The Mistletoe Bird is a frequent visitor to gardens in the Wedderburn area. It’s often mistaken for a Red Robin due to its striking colours. When visiting our place, it’s favourite foods were Apricots and Persimmons.
This bird is wide ranging throughout Australia and is a very attractive visitor.
The mistletoebird is small, 9–10 cm (3.5–3.9 in) long and 7.5–11 g (0.26–0.39 oz) weight. The male is glossy blue-black above, with a red chest and a slight red under-tail, and a black center stripe running down its white belly. The female is dark grey above, with a white throat, light grey underparts, and just a touch of pinkish-red under the tail. The eyes, bill, and legs are black; the bill is just over a centimeter long, slender, slightly down-curved and sharply pointed. Immature birds are similar to the female, but have an orange-pink bill instead of black. There is a variance in size and color across their distribution. The adult mistletoebird is smaller in the north of its distribution and females in the north have lighter colored underparts compared to darker ones in the south.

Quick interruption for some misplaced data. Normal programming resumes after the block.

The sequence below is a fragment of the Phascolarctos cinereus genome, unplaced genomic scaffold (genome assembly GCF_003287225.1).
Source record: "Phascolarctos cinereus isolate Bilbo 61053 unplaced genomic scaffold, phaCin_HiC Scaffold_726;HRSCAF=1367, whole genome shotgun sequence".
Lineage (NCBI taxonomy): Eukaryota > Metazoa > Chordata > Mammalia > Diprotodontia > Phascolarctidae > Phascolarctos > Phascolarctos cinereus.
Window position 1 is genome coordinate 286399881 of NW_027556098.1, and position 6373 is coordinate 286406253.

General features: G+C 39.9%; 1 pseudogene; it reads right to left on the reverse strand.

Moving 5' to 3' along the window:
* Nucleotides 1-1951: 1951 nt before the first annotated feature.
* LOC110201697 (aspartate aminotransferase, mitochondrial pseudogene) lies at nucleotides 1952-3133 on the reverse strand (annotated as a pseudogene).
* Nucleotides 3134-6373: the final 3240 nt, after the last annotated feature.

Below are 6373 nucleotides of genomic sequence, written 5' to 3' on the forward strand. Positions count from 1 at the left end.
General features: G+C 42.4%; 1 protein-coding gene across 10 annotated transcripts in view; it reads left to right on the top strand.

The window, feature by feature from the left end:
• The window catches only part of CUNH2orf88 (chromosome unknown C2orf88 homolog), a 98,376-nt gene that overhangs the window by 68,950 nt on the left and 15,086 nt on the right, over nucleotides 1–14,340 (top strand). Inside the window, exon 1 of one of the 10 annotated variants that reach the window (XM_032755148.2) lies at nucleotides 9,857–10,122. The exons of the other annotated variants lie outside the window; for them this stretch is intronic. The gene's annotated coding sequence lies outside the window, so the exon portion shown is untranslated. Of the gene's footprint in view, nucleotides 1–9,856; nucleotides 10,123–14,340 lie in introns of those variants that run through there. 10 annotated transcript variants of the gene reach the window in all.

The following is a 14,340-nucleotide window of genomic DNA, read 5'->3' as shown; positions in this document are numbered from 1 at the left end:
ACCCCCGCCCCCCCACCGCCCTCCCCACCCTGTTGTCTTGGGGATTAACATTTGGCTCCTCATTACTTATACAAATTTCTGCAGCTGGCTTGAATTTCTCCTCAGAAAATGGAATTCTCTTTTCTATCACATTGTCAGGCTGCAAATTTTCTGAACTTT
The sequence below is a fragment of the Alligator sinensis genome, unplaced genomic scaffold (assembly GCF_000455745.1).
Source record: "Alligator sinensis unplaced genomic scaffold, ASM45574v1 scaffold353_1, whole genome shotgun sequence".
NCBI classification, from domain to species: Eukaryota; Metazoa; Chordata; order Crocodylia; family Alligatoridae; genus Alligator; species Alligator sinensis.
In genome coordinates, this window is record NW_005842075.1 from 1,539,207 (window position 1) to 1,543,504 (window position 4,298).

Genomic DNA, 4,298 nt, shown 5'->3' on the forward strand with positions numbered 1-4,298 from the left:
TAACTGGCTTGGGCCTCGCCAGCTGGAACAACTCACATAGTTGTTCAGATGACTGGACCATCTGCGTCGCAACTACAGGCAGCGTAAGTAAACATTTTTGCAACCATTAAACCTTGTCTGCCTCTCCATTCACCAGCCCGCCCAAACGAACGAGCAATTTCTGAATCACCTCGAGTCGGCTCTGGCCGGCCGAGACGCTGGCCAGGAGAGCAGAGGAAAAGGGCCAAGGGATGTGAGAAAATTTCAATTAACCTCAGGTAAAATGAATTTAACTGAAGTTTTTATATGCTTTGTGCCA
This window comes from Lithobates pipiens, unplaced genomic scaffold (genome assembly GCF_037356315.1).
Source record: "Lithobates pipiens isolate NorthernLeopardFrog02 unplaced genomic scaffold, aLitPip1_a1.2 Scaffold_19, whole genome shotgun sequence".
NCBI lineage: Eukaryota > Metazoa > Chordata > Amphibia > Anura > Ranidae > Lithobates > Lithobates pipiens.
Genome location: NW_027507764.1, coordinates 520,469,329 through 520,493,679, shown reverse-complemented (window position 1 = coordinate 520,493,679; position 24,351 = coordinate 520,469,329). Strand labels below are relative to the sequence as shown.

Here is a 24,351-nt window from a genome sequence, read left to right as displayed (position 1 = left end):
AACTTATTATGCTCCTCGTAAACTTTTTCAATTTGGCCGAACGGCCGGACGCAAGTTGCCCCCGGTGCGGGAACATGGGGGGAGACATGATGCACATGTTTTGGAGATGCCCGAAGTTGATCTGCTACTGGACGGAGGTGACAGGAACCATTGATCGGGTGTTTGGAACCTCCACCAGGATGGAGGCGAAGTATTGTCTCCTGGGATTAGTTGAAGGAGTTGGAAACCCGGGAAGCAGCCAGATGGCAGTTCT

The mistletoebird has long pointed wings and a short square tail with a slight notch at the tip. They usually occur singularly or in twos but occasionally in small family groups or flocks and very occasionally in mixed-species flocks when food is in abundance. Their flight is swift and they are usually seen flying above or high in the tree canopy on distinctively pointed wings. Their posture is usually upright when perched but adopt a more horizontal, swaying posture when alarmed. They have a variety of vocalizations but their most familiar is a short, sharp, high-pitched tzew or dzee whistled mainly on the wing. Songs while perched include a whistled wissweet wissweet uttered repeatedly. The male mistletoe bird can be mistaken for a scarlet robin (Petroica boodang) or flame robin (Petroica phoenicea), but it has no spot on the forehead and has a black streak on the white belly. Due to the combination of size, shape, behaviour, and plumage the mistletoebird is unlikely to be mistaken for any other Australian passerine; however, the pardalote and thornbill are the closest in size and shape.